Immunotherapy for lymphoma provides multiple treatment options for both adults and children, including checkpoint inhibitors and adoptive cell therapy.
Lymphoma is a type of cancer that arises in the infection-fighting cells of the immune system called lymphocytes (a type of white blood cell made in the bone marrow). Lymphocytes circulate throughout the body via blood and the lymphatic system. Lymph nodes, a key structure of the lymphatic system, are found throughout the body and filter lymph fluid to remove foreign particles. When bacteria and other invaders are found in the lymph fluid, lymphocytes multiply within the lymph nodes, including B cells, T cells, and natural killer (NK) cells. Lymphomas develop when these lymphocytes transform from healthy to malignant cells, therefore lymphomas can be partly classified as B cell lymphomas (the majority), T cell lymphomas, or NK cell lymphomas (rare).
Lymphoma is one of the primary cancers that affect children and young adults. The two main types are:
- Hodgkin lymphoma, affecting only about 10% of patients diagnosed
- non-Hodgkin lymphoma (NHL), accounting for the vast majority (90%) of lymphoma diagnoses
Hodgkin lymphoma has several characteristics that distinguish it from NHL, including the presence of Reed-Sternberg cells. These are large, cancerous, B cell-derived cells with a distinct appearance, named for the scientists who first identified them. Hodgkin lymphoma is considered one of the most treatment-responsive cancer types with a majority of patients—even those with advanced disease—being cured with standard therapies.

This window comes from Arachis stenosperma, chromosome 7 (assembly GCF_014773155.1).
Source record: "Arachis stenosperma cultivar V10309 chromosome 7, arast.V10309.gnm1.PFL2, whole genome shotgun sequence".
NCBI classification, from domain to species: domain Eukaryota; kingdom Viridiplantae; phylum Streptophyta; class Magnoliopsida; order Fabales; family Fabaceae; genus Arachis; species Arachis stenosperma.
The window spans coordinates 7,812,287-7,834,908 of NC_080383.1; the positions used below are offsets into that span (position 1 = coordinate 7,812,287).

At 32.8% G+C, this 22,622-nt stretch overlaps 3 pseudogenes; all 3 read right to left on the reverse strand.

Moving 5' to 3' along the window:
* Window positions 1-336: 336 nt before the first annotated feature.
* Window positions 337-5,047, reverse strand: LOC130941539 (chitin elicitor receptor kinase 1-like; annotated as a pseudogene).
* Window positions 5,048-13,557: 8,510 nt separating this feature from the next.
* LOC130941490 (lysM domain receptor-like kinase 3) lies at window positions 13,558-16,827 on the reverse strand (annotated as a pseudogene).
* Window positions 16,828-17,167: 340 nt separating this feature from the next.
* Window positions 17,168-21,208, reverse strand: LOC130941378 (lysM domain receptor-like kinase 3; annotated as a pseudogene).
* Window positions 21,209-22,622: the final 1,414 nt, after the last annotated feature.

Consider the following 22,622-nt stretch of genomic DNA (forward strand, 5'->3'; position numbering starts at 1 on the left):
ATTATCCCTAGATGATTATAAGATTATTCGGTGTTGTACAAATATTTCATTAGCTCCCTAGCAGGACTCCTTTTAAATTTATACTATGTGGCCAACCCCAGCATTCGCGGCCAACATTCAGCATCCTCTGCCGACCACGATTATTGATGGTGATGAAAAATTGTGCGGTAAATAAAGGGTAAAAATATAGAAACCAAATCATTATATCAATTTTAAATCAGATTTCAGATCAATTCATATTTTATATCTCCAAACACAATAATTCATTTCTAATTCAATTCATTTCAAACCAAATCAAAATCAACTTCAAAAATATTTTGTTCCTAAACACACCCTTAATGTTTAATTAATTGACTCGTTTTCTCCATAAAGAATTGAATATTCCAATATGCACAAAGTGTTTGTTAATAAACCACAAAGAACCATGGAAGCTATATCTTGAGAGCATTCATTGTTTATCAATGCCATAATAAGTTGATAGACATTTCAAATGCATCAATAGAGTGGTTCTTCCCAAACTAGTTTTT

Non-Hodgkin lymphoma represents a diverse group of diseases distinguished by the characteristics of the cancer cells associated with each disease type. Most people with NHL have a B cell type (about 85%). The others have a T cell type or a natural killer (NK) cell type of lymphoma. While NHL represents a more aggressive cancer diagnosis, some patients with fast-growing NHL can be completely cured. Treatments for slow-growing NHL are effective in stabilizing the disease for long periods of time, even years and decades.